Absolutely Everyone You Need to Tip While Traveling

October 19, 2014 in post then categories by admin

By: Sophie-Claire Hoeller

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FlyLately.com

It’s probably safe to say the idea of tipping the flight attendant has never crossed your mind, but apparently a whopping 30 percent of flyers have done it. How do you feel now, cheapskate?

While tipping in restaurants is a fairly black and white (albeit highly divisive) issue, the rules get blurred on vacation. Suddenly, there are outstretched hands everywhere, and you have no idea with whom to leave your money. The guy scrambling eggs? Really?

In an effort to make your next airport shuttle ride considerably less awkward, we asked national etiquette expert and owner of The Protocol School of Texas, Diane Gottsman, exactly who we should be tipping, and how much. And here’s what she said:

1. Skycaps

$1-$2 per bag. Unless you’re checking in curbside, in which case it’s $5 for one bag, $3 to $5 for each additional bag.

2. Host(ess)/Maitre D’

You don’t typically tip a hostess, but if they reserve you that special table overlooking the hibachi chef who also makes tableside guac — definitely slip ’em $10-$20.

More: What The Amount You Tip Says About You

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Credit: Shutterstock

3. Flight attendants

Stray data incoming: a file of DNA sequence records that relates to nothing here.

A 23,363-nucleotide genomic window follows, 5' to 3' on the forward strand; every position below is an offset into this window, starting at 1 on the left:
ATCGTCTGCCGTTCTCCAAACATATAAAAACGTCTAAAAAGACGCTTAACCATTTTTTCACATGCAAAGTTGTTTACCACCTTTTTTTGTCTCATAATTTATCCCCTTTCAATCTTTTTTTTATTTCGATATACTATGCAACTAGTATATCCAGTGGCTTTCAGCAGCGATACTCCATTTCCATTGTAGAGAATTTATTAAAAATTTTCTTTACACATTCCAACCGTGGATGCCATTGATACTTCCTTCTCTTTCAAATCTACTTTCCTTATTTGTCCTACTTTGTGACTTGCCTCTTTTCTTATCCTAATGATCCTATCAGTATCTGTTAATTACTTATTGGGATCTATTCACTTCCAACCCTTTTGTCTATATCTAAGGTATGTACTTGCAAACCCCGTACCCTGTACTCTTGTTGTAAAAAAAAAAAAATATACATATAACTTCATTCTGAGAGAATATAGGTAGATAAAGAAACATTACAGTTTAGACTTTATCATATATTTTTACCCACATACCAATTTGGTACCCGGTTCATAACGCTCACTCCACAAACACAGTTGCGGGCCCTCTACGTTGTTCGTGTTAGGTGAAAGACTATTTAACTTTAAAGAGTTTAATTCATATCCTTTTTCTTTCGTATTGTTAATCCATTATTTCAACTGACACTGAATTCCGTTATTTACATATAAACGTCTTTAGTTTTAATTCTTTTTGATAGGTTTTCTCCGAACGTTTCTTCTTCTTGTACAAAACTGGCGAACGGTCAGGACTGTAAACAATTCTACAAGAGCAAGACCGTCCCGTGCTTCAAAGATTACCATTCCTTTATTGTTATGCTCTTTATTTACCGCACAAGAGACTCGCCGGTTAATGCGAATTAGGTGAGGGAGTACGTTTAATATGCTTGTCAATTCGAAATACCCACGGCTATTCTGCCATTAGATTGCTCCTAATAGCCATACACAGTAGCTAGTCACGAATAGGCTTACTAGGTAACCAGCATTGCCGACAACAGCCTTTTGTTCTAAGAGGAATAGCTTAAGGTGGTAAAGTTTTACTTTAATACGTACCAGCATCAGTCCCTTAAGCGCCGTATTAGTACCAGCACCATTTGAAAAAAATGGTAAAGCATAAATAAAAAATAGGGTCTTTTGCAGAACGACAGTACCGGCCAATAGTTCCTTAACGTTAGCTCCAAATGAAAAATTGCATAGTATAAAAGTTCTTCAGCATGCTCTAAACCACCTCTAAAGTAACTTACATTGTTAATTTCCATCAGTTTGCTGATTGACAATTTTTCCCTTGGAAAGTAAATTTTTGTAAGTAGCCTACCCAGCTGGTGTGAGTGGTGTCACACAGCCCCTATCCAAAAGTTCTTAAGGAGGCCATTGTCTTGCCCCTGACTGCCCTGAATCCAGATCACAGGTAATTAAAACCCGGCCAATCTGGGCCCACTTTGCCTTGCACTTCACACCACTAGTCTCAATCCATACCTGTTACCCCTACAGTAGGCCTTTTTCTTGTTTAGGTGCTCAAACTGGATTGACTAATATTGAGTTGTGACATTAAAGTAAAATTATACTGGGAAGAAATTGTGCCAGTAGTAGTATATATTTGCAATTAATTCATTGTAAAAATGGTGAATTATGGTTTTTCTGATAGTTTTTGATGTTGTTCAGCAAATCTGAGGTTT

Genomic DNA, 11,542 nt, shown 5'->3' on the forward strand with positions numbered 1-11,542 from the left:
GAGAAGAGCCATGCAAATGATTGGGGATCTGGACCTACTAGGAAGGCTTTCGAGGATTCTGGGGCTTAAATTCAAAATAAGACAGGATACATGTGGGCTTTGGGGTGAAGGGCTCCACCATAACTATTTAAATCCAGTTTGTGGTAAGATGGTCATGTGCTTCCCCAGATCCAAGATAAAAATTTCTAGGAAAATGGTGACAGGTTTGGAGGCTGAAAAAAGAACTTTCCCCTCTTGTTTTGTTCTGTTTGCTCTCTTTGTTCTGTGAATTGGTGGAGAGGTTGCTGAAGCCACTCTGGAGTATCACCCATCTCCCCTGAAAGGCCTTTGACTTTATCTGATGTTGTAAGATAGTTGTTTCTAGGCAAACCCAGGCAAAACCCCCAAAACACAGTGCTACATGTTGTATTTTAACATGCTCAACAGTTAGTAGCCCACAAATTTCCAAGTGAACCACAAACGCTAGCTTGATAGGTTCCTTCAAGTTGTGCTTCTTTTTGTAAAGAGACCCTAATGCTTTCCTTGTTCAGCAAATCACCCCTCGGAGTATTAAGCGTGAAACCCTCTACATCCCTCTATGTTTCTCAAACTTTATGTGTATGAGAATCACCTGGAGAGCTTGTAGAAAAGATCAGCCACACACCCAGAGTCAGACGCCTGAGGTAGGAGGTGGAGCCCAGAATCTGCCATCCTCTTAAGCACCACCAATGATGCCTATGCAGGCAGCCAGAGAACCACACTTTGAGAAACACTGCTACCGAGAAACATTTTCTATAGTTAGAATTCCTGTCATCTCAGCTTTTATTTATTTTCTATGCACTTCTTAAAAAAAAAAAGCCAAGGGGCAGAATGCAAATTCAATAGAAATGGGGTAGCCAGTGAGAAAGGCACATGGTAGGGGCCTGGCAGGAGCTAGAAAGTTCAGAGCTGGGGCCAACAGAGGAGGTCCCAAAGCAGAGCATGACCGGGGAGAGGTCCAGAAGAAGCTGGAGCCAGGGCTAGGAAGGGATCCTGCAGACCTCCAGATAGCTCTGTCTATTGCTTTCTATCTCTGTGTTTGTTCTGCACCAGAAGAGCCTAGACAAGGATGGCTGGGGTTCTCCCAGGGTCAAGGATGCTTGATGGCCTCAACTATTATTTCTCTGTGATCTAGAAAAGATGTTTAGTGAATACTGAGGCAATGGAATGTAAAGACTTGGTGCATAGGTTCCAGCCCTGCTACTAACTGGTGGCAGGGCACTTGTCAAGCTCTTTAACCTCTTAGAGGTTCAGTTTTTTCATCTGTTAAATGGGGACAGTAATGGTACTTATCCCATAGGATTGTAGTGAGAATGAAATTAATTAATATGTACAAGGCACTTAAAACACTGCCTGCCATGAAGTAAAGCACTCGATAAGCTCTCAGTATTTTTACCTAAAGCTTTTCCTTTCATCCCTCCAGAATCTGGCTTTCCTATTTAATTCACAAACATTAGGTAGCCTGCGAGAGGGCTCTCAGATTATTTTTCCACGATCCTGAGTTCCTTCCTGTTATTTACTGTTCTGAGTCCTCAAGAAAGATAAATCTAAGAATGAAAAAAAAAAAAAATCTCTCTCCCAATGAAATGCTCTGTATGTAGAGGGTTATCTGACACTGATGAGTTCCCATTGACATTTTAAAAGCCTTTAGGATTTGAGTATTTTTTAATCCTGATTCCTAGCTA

Don’t tip them. They get paid a salary, and they’re not working for a gratuity or relying on tips to pay their rent.

4. Taxi driver

A minimum of 10-15 percent is average. Twenty percent and above for a driver who assists you with your heavy luggage.

5. Limo/town car driver

Some car companies include gratuity, but if you had a smooth ride and want to leave a favorable impression for the return trip home, feel free to throw them a little something extra. If a gratuity is not built in, tip 15-20 percent of the fare.

6. Shuttle driver

$1-$2 per person, depending on how much they assist with your bags.

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FlyLately.com

7. Hotel doorman

There’s no tip required for a smile and a held door. However, if they perform a special service such as helping carry shopping bags from the taxi to the front desk, or holding an umbrella from the front door to the car, think about $2-$5.

8. Hotel bellman

Generally, $1-$2 per bag. Although, if you’re asking the bellman to lug your one Eddie Bauer duffle bag up to the 23rd floor, make it worth his trip and give him $5.

9. Hotel valet

$2-$5 when you pick up your car.

 

 

 

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